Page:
In most cases, associations offering tickets make them available through an agent of one kind or another. It might be a bailiff patrolling the bank or you may have to go to a shop or a public house. In some cases however tickets can only be obtained on advance application to the association secretary. It is made clear in the Fishing Guide where this applies and a list of addresses of relevant secretaries appears on 369. Wherever possible, alternative ticket sources are also indicated. Some association secretaries feel, however, that anglers might prefer to obtain tickets in advance anyway, the advantage here being that an angler could set off to some distant water much happier knowing that his ticket was already in his possession rather than be faced with the search for one on arrival. Applications for tickets or requests for information should always be accompanied by a stamped addressed envelope.
Finally on the subject of association ticket fisheries, it is important to point out that while we have used the description, Day Ticket or Weekly Ticket, these tickets for many associa-tions are correctly known as Temporary Membership Cards. This is not an important difference to the reader, but it can be for the association. The obvious symbols used to describe these tickets are DT or WT but we would point out that they may just as easily mean Temporary Membership Card covering the same period. 3. Association Fisheries
These are waters which, while still controlled by associations or clubs, do offer access through a ticket or temporary membership card. To fish these waters, you be a member of the association on a seasonal or annual basis. A number of privately owned waters also fall into this category. Space considerations and the fact that this category may prove of no interest (or too expensive) for the day angler forced us to adopt a close control of information relating to this kind of fishing. Where we thought it useful, it has been covered. Where not, it has been omitted. Though experienced anglers will need no telling, newcomers should bear in mind that if they are going to fish any water regularly and it is available on a season ticket, this will always be the most economic method of payment. It is worth adding that there are a number of associations which offer some of their water on ticket and the rest on a seasonal basis only. A typical example would be the London Anglers’ Association. They offer ticket fishing, for instance, on some parts of the Thames while, on others, they reserve it for association members only. Here again, the lesson is similar. If you want to fish regularly on those parts of the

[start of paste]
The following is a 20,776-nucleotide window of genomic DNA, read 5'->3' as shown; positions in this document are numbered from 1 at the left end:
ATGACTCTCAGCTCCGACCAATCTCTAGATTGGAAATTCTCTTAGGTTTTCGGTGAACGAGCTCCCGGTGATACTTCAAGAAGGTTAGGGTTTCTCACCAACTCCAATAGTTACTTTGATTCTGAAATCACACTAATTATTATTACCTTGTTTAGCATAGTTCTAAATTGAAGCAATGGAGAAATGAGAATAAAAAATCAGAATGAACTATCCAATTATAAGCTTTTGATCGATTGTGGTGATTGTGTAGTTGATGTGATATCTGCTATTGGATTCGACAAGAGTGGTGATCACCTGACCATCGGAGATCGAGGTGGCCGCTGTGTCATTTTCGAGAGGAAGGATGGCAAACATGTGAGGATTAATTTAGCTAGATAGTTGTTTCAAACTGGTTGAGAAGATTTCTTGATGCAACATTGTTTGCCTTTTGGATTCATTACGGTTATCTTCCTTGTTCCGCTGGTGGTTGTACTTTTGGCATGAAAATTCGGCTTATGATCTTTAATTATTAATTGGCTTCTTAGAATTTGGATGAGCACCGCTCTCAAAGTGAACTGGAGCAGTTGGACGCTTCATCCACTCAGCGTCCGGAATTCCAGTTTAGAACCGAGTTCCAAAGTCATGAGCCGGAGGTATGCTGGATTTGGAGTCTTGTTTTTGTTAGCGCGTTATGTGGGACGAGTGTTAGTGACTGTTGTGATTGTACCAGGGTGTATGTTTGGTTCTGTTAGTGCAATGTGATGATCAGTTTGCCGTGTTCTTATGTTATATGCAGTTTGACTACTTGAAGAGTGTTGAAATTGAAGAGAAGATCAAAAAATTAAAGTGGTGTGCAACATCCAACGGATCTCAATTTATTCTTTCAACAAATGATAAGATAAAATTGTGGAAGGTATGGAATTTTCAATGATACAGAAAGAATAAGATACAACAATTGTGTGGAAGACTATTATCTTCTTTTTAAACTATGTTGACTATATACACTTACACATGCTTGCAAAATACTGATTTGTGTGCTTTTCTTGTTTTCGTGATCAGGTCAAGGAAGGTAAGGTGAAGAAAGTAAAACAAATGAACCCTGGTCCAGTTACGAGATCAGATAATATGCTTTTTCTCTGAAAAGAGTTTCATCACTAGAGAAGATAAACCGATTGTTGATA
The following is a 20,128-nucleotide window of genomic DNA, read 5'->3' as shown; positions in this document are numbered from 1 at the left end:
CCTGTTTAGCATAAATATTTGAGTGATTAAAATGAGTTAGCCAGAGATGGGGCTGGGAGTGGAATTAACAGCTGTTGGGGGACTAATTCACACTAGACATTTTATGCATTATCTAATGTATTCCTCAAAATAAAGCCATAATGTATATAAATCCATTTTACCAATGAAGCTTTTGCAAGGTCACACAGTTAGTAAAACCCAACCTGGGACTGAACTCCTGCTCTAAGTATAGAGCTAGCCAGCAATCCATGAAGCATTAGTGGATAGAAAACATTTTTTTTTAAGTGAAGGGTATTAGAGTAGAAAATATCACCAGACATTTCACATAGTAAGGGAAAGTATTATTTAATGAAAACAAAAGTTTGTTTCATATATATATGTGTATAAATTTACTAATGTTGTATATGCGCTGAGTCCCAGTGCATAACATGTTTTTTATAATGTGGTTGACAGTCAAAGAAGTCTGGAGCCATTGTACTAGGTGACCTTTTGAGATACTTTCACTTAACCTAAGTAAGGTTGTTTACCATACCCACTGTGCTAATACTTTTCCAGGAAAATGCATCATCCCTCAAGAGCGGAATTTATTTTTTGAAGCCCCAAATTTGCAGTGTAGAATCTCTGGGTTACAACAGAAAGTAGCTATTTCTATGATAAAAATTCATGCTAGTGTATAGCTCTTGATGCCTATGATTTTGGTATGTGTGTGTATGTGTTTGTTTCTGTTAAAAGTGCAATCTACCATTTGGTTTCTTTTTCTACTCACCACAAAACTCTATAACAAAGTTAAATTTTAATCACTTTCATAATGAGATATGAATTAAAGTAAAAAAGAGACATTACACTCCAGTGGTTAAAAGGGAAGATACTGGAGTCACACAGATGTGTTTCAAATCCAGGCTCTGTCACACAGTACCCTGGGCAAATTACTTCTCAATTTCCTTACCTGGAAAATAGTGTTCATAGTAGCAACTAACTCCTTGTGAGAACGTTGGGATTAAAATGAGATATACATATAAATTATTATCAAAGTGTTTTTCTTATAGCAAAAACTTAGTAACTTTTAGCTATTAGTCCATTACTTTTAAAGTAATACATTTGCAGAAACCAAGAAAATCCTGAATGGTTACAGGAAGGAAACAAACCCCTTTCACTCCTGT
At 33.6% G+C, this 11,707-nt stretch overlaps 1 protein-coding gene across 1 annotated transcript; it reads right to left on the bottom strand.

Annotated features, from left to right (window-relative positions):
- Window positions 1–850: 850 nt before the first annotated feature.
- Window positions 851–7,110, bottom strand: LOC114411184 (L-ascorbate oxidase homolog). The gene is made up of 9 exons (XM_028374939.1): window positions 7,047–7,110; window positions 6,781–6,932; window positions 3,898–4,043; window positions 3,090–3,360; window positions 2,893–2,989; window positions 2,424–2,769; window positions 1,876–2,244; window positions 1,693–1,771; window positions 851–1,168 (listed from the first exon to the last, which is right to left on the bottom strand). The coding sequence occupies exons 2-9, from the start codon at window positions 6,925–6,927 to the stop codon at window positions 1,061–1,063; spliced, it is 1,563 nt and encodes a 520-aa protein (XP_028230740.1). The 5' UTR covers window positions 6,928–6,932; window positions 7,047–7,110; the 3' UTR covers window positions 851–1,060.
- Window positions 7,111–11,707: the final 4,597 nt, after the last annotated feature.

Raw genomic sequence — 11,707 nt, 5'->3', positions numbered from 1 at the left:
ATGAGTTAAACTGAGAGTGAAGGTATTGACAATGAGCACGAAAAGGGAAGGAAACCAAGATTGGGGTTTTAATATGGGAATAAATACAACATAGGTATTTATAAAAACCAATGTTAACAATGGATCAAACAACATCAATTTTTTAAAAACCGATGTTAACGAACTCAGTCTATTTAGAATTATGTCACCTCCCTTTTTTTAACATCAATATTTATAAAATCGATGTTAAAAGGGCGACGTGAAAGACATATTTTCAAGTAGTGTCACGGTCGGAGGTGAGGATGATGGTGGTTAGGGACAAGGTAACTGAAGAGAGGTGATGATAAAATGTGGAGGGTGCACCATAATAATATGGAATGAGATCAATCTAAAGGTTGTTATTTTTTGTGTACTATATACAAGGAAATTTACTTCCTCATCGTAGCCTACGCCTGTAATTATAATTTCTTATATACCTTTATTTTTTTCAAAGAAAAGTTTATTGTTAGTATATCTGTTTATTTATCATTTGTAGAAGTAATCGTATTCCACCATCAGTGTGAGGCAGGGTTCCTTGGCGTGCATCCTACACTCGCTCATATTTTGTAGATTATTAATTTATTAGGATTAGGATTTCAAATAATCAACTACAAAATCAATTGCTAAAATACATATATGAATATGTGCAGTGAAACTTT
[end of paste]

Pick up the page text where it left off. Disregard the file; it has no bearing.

Thames reserved for members, then the season membership is for you, not least because it gives access to the association’s fishing on the river, both the day anc/members’ only sections. 4. Hotel Fisheries
Though hotels in many instances act as ticket agents for fishery controllers, some establishments have the sole right to certain fishings, either through a lease or direct ownership. In some cases, they sell tickets just as other fishery controllers do. In others, however, it is necessary to be resident at the hotel to gain access to the fishing. This kind of fishing was considered valid in terms of a guide of this kind and it has, therefore, been included. A special symbol makes it clear where residence is demanded, see symbol guide . 5. Free Fisheries
These, as can be imagined in these days of ever increasing competition for water, are rare, but there are some. They are clearly shown in the Fishing Guide sections of the Guide though it should be added that most of them are not entirely free. While no fee is payableforfishing the water, the angler, almost invariably, will be expected to be in possession of the rod licence of the Water Authority in whose area the fishing is situated if the fishing is in England or Wales.
Anglers may take comfort that they will always find plenty of people willing to help with on-the-spot information. Tackle dealersaretypical in this respect. They are unfailingly helpful and, generally, a mine of information on the fishing within their districts. Do make sure however, if fishing information is all you require, that enquiries are not made when the dealer has a shop full of customers waiting to be served. Civic Information Centres and Tourist Offices often have the latest information about local waters too.
Permission to fish Anglers are reminded never to fish any water without being in possession of the appropriate permission, whatever that might entail. Without this permission anglers could find themselves in considerable trouble and additionally cost those who already have the privilege the loss of their fishing rights.